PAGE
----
Andreu Sala (Cardona, 1627 - Barcelona [?], c. 1700)
Convent of the Theatines in Barcelona
St Cajetan of Thiene, founder of the Theatine Order, stands erect dressed in the habit of the congregation of regular clerics (a black cassock and white smock), while in his hands he holds a lily and an open book, the rule that Pope Clement VII approved in 1521. The saint crushes a malign character, an old bearded man with his head resting on an open book, who represents heresy.
The lily which the painters and sculptors of the Baroque loved in depicting saints is today unfortunate. There was nothing lily-livered about this saint.
Canonised on the same date as St Rose of Lima, Saint Cajetan, born Gaetano dei Conti di Tiene, also Thiene (October 1480 - August 7, 1547) was the founder of the order of the Clerics Regular, better known as the Theatines. He is not to be confused with his contemporary, Thomas Cardinal Cajetan.
The death of Pope Julius in 1523 led him to withdraw from the court, founding an order based on these ideals, the Oratory of Divine Love.
This new congregation was canonically erected by Clement VII in 1524. One of his four companions was Giovanni Pietro Carafa, Bishop of Chieti (in Latin, Theate), afterwards Paul IV, who was elected first superior, and from whose title arose the name Theatines.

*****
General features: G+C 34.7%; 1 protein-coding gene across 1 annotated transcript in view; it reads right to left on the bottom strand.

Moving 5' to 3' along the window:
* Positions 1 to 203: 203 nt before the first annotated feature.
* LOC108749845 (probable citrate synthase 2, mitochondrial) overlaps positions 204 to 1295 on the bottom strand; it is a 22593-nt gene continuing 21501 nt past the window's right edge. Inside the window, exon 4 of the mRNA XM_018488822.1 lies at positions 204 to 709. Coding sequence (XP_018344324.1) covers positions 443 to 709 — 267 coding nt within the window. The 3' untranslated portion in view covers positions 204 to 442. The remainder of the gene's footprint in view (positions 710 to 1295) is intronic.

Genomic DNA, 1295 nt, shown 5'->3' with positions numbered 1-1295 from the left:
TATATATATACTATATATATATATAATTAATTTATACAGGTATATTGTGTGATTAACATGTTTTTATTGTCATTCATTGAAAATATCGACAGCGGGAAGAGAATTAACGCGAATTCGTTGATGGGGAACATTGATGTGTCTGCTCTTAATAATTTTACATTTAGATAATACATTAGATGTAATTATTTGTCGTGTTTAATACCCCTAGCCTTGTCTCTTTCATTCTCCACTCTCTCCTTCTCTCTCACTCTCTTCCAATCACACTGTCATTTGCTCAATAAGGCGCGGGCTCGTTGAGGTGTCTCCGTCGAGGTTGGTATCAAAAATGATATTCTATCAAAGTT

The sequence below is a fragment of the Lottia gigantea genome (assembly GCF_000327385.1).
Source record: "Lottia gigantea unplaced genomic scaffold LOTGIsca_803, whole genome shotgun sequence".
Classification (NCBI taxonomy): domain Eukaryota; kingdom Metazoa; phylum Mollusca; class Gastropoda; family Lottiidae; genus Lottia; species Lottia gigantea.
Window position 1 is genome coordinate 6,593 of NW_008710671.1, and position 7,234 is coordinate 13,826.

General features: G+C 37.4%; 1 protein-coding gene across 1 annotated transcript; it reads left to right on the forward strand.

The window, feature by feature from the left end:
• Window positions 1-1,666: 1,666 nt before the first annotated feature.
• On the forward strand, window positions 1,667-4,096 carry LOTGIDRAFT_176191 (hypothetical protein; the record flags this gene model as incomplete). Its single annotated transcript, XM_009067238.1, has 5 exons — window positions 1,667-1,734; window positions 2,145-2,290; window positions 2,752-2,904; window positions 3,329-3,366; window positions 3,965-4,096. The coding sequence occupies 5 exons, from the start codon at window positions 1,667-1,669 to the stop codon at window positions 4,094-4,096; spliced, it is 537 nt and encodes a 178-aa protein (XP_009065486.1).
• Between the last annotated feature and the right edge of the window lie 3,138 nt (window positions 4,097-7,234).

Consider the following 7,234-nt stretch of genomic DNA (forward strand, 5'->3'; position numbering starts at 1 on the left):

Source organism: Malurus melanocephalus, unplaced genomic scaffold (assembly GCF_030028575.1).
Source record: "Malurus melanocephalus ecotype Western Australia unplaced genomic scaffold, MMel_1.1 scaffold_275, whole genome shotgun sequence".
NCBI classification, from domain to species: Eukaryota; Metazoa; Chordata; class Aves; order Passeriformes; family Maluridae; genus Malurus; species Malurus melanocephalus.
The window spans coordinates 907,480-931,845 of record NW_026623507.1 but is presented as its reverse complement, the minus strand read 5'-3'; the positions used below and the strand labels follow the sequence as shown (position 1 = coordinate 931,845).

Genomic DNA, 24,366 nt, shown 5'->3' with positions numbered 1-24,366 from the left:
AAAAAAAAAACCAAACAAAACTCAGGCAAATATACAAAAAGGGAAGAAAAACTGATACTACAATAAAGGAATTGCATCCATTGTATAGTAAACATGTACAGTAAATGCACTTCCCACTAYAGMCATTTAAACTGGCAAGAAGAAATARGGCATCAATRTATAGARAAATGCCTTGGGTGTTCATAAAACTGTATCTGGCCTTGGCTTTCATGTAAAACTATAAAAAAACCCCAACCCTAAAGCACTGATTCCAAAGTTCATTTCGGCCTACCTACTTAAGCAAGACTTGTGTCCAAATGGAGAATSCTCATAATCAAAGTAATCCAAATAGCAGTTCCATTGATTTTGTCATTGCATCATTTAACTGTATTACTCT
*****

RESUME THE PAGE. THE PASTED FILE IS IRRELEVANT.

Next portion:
In 1533, the Theatines founded a house in Naples with Cajetan as its superior. Thereafter, the order rapidly spread throughout Italy, then Europe.
In Naples, Cajetan fought widespread opposition to the reforms of the bishops and the prevalent heresies. Later, with Blessed John Marinoni, he founded the montes pietatis to help extend loans to the poor and combat usury.
Cajetan, one of the great Catholic reformers, died in Naples, on a bed of ashes. At his request, he was buried in a common grave in the church of Saint Paul. Many of the reforms of the Council of Trent were anticipated and implemented by Cajetan long before that council convened.